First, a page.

Tenth Biennial MESEA Conference
Cultural Palimpsests: Ethnic Watermarks, Surfacing Histories

June 22-24, 2016
University of Warsaw, Poland

Keynote Speakers
  • Zbigniew Bialas, Professor and head of the Colonial and Postcolonial Studies Centre
    University of Silesia, Poland
  • Deborah Madsen, Professor
    Departement de Langue et Literature Anglaise, University of Geneva, Switzerland
  • Eric J. Sundquist, Andrew W. Mellon Professor of the Humanities
    Department Chair Department of English, Johns Hopkins University, USA
  • Richard Yarborough, Professor
    Departments of English & African American Studies, UCLA, USA

  1. Invitation for Paper Submissions
  2. Call for papers in pdf format
  3. FINAL Program
  4. Recommended Hotels
  5. Novotel Booking Form
  6. Transportation information for Warsaw

When the Spaniards discovered this land,
their leader asked the Indians how it was called; as they did not understand him, they said uic athan,
[or: uuyik a t’aan] which means ‘what do you say’ or ‘what do you speak’ that ‘we don’t understand you.’
And then the Spaniard ordered it set down that it be called Yucatan
Antonio de Ciudad Real 1551–1617

The epigraph from Antonio de Ciudad Real’s text invites an ironic—and, we would suggest, a palimpsestic—reading: rather than indicating puzzlement, as the sixteenth-century friar suggests, the indigenous people’s response can be read as a challenge to their Spanish colonizers. Like a palimpsest, de Ciudad Real’s colonial text involves, and upon scrutiny reveals, a deeper layer of meaning, in which the invaded call into question the presence of their invaders. Similarly, a palimpsestic reading of the famous photo of the opening ceremony of the Transcontinental Railroad in 1869 makes visible the conspicuous absence of the Chinese immigrants and the violent erasure of their nation-building labor from the visual archive. Ethnic texts, too, can be read as complex palimpsests, in which different textual layers produce competing narratives that challenge hegemonies and national narratives. The figure of the palimpsest has also been used by Daniel Cooper Alarcón in relation to the significance of Aztlán to Chicano/a cultural identity. Alarcón has argued that the “palimpsest’s structure of interlocking, competing narratives has the advantage of preventing the dominant voice from completely silencing the others, thus encouraging scholarship to recognize and consider diversity.”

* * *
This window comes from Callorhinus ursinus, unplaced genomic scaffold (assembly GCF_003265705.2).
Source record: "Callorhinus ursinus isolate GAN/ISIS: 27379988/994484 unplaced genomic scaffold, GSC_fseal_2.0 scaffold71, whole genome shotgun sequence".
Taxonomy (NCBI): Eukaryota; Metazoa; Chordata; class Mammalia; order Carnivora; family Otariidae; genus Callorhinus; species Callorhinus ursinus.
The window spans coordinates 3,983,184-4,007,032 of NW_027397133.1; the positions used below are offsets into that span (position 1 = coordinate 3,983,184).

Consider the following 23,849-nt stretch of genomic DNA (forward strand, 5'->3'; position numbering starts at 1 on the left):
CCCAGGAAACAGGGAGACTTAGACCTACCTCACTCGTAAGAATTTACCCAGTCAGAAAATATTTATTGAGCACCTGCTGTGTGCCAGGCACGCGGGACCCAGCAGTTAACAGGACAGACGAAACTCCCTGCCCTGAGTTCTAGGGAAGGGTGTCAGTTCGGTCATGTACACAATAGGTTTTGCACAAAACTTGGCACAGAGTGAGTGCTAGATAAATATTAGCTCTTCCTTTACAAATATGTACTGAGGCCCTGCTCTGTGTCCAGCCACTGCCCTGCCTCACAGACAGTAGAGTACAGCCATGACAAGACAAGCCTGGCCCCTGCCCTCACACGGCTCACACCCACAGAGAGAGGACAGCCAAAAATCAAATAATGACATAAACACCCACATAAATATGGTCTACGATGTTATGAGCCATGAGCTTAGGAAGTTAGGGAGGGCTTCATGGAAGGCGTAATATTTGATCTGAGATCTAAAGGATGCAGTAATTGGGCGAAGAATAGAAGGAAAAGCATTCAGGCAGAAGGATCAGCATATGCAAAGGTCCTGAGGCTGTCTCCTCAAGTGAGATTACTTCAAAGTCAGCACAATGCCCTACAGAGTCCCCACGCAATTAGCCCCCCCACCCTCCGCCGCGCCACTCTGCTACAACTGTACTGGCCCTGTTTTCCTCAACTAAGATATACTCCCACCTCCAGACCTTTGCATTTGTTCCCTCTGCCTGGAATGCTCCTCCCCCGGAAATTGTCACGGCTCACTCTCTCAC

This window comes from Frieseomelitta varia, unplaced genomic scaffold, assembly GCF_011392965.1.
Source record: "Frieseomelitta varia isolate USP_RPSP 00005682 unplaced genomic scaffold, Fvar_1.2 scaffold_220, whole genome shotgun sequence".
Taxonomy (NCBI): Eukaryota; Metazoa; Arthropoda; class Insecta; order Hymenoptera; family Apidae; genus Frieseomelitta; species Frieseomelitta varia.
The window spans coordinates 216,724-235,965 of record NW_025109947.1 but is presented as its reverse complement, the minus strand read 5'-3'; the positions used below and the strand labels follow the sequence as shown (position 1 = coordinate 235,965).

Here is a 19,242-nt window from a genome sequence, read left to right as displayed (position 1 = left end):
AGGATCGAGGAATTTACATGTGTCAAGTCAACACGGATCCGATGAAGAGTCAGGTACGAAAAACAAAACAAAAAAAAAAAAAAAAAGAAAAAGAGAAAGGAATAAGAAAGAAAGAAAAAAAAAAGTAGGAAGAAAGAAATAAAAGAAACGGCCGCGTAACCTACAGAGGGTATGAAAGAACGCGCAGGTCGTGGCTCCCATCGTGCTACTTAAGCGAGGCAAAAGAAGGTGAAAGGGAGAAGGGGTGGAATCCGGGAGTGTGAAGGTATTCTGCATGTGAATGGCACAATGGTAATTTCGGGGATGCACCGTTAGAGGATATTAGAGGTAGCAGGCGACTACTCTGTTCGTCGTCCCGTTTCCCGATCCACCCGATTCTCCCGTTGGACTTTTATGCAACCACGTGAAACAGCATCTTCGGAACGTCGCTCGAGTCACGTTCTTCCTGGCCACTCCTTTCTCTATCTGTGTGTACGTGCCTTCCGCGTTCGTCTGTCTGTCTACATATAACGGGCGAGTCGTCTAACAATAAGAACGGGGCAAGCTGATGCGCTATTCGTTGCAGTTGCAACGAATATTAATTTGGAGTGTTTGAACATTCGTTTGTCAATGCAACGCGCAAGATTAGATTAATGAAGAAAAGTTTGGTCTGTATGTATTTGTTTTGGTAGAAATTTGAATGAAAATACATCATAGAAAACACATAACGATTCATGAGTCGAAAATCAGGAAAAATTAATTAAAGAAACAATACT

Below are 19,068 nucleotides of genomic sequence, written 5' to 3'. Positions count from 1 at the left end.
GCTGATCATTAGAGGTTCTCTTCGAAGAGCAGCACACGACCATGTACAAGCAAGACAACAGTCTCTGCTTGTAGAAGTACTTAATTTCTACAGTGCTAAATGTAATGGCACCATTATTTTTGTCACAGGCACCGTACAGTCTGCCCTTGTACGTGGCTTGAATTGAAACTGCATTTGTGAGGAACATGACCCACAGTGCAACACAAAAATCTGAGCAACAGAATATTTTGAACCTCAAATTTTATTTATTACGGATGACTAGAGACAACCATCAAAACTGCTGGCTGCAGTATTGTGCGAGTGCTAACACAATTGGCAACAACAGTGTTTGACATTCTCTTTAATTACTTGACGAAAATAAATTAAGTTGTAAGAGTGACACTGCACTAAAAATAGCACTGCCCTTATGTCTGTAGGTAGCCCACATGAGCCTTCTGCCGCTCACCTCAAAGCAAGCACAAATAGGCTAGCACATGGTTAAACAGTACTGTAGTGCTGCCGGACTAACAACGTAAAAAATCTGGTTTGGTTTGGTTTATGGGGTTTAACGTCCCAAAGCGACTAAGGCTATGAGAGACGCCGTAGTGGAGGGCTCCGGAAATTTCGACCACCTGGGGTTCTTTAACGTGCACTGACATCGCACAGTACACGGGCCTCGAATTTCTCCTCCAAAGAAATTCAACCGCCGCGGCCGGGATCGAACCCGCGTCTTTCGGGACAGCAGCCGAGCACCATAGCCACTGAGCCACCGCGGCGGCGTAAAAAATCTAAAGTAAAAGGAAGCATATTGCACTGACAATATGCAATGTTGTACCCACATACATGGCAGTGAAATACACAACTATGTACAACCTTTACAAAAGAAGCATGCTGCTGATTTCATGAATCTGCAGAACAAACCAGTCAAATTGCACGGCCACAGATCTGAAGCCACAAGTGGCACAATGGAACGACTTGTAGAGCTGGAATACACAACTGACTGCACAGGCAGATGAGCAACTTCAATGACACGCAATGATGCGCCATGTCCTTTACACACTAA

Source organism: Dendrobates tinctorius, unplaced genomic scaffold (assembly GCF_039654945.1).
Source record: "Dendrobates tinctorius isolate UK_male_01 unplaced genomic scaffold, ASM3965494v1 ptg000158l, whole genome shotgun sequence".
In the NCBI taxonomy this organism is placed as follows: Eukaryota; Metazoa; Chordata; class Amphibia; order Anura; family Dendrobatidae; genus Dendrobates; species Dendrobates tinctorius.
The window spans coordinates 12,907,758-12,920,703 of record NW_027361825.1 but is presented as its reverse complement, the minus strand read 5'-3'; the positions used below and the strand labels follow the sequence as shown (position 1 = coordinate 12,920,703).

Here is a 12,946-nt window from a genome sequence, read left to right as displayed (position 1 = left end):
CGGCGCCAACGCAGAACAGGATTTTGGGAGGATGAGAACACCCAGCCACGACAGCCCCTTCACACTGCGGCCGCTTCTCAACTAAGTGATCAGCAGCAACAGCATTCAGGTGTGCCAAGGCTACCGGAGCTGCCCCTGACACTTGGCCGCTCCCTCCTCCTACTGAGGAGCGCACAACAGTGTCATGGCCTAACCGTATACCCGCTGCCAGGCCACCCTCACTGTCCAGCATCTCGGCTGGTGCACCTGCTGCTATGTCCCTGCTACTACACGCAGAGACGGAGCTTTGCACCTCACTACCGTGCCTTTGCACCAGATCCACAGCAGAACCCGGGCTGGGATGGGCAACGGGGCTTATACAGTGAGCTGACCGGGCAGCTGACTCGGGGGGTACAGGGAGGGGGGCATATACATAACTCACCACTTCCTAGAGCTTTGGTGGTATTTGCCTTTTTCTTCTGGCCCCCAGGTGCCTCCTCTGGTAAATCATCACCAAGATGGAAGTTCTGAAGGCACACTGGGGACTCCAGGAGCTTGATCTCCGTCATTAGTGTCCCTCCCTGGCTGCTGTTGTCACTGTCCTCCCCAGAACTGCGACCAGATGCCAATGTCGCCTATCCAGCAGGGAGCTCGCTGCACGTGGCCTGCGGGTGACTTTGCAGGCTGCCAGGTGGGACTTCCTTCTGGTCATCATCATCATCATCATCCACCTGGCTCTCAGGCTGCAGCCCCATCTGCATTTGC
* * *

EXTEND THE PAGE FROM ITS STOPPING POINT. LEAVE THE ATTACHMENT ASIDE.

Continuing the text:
The 2016 MESEA conference in Warsaw will focus on ethnic and minority discourses that have undergone erasure, yet keep resurfacing, on cultural traces left by groups long gone that have been forgotten and silenced, as well as on cultural inscriptions left by those who have become visible and audible more recently. Yet, in addition to engaging with the archaeological hermeneutics of recovering submerged layers of ethnic meaning, we also invite scholars to engage in the perhaps more radical act of what Sara Dillon has called a “palimpsestuous” reading: a reading that attends to the ways in which multiple inscriptions and competing narratives are intertwined and produce complex meanings.

MESEA welcomes paper and panel proposals from scholars in a wide range of disciplines – including ethnic and race studies, literary, cultural, and film studies, (art) history, critical theory, philosophy, postcolonial studies, post-dependency studies, gender and queer studies, law, linguistics – addressing, yet not limited to, the following issues:

  • Superimposed/submerged/surfacing/interlocking histories
  • Between narratives: negotiating world orders
  • Shadows of absence: reconstructing the cultures of the past
  • Invisible and visible intertexts
  • Decoding presence: marginal discourses in central narratives
  • Stor(y)ing memories: toward the hermeneutics of ethnic selves
  • Translating ethnic selves: ethnicity and dominant languages
  • Between the norm and the law: ethnic inscriptions in normative discourses
  • Methodologies of cultural archaeology
  • Palimpsestic landscapes: the cartographies of ethnicity
  • Urban palimpsests bearing witness to ethnic histories
  • The ghostly presence of slavery in cityscape throughout the Atlantic world
  • Western philosophy vs. ethnic philosophies/methodology/wisdom: mainstream studies, African-American, Latino/a, Asian American and Native/First Nations methodologies
  • The histories of human rights debates
  • Non–Western discursive interventions in gender debates

Proposals should be submitted to our website at www.mesea.org between August 15 and November 30, 2015. Submitters will receive notification of acceptance by January 1, 2016.

Preference will be given to complete panel proposals with an inter/transdisciplinary and/or transnational focus. Panels may not include more than 2 participants from the same institution. Presenters must be members of MESEA or MELUS in 2016.

As in previous years, MESEA will award at least one Young Scholars Excellence Award.

Program Director

Jopi Nyman, PhD DSocSc
Professor of English
School of Humanities
University of Eastern Finland
P. O. Box 111
FI-80101 Joensuu
Tel. +358-2944-52143
Email: jopi.nyman@uef.fi

Warsaw 2016